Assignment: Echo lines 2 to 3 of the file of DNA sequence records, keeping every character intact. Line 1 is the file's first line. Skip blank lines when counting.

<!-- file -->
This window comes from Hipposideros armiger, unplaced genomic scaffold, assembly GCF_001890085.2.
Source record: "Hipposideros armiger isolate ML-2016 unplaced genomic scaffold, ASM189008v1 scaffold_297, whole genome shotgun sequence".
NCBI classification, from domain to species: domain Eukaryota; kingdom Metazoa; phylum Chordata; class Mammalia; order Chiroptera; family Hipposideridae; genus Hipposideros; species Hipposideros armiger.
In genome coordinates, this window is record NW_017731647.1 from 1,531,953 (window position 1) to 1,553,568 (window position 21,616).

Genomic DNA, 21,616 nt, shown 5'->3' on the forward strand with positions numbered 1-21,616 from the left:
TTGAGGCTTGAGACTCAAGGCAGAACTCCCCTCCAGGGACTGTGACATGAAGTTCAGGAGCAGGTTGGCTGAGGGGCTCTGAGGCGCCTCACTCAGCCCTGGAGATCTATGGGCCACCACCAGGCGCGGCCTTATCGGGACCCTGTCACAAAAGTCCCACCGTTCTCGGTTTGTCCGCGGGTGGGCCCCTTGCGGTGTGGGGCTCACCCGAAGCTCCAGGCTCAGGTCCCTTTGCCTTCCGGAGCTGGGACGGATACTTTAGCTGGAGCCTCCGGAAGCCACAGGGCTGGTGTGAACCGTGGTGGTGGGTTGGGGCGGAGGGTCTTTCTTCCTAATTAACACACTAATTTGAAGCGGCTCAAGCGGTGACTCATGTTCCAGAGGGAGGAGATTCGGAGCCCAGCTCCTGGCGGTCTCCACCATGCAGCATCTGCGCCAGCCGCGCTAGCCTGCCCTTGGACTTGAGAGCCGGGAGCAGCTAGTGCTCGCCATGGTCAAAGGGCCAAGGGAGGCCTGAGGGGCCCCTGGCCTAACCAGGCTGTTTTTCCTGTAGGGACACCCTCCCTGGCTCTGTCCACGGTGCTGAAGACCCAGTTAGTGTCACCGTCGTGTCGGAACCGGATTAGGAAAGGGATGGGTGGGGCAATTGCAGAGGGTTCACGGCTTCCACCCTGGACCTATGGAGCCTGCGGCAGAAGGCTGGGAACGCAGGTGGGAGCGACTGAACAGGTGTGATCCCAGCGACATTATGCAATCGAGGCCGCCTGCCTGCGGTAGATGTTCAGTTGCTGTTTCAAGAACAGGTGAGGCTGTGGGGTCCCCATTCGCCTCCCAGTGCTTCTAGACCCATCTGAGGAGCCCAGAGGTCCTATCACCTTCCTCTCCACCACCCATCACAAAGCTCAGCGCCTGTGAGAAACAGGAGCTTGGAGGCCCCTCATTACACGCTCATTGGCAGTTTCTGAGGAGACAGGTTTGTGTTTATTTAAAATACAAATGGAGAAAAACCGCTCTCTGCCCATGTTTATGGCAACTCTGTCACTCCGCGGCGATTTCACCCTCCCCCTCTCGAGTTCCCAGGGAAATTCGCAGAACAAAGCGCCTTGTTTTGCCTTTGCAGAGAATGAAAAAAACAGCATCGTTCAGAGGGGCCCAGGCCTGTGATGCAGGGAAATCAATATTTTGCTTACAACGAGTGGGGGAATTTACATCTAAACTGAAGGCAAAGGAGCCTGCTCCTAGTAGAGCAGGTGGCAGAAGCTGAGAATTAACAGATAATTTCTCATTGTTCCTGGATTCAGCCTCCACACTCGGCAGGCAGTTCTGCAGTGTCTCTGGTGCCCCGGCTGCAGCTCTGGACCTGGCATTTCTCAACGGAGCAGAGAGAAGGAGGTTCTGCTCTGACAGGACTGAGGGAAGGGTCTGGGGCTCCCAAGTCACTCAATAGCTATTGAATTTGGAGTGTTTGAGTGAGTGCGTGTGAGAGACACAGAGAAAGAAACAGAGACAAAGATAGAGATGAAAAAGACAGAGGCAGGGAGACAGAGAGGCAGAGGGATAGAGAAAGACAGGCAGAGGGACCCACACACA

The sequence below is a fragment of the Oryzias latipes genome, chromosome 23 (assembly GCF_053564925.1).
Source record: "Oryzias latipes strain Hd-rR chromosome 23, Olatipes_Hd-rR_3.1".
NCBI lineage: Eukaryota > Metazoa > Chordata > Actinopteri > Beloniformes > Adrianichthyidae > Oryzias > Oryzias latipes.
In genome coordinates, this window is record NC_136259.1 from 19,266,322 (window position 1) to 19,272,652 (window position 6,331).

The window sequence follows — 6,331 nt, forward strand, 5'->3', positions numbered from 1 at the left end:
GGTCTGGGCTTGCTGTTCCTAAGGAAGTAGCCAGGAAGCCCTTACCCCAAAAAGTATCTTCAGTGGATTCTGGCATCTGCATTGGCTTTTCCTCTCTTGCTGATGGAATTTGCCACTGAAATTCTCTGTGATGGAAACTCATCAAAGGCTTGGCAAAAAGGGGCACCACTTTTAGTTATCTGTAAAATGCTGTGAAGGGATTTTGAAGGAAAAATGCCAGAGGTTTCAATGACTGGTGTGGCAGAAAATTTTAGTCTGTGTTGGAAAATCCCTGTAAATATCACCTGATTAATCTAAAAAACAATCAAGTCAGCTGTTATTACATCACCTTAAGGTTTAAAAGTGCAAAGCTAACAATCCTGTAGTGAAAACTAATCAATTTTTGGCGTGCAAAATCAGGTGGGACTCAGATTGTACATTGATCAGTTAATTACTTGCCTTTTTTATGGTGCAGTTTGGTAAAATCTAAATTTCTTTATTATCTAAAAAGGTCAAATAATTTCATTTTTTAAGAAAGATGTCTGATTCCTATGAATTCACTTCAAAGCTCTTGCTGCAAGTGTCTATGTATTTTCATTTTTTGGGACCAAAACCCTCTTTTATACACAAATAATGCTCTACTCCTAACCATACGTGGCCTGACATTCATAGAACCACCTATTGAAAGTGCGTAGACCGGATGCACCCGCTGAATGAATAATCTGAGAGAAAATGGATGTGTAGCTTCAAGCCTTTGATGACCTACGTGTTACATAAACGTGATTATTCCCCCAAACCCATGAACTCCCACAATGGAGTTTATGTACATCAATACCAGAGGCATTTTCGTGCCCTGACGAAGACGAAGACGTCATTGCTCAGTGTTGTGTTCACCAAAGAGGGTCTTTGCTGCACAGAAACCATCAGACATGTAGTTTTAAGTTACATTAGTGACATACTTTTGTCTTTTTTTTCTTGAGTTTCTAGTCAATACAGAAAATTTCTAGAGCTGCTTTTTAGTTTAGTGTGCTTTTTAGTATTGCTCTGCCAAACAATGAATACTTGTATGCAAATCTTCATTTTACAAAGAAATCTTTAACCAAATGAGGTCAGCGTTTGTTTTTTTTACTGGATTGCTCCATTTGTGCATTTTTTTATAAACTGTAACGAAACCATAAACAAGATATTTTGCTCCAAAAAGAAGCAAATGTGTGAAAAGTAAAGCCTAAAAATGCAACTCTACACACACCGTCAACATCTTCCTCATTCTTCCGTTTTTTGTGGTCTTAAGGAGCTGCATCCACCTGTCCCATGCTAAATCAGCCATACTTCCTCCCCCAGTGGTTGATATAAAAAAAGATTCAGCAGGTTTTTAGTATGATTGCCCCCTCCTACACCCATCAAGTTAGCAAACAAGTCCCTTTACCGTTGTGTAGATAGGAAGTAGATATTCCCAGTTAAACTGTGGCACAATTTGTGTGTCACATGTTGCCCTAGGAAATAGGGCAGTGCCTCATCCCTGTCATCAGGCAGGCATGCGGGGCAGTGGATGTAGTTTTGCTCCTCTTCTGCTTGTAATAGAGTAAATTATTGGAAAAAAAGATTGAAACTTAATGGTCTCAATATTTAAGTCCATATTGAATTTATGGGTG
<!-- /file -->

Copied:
Source record: "Hipposideros armiger isolate ML-2016 unplaced genomic scaffold, ASM189008v1 scaffold_297, whole genome shotgun sequence".
NCBI classification, from domain to species: domain Eukaryota; kingdom Metazoa; phylum Chordata; class Mammalia; order Chiroptera; family Hipposideridae; genus Hipposideros; species Hipposideros armiger.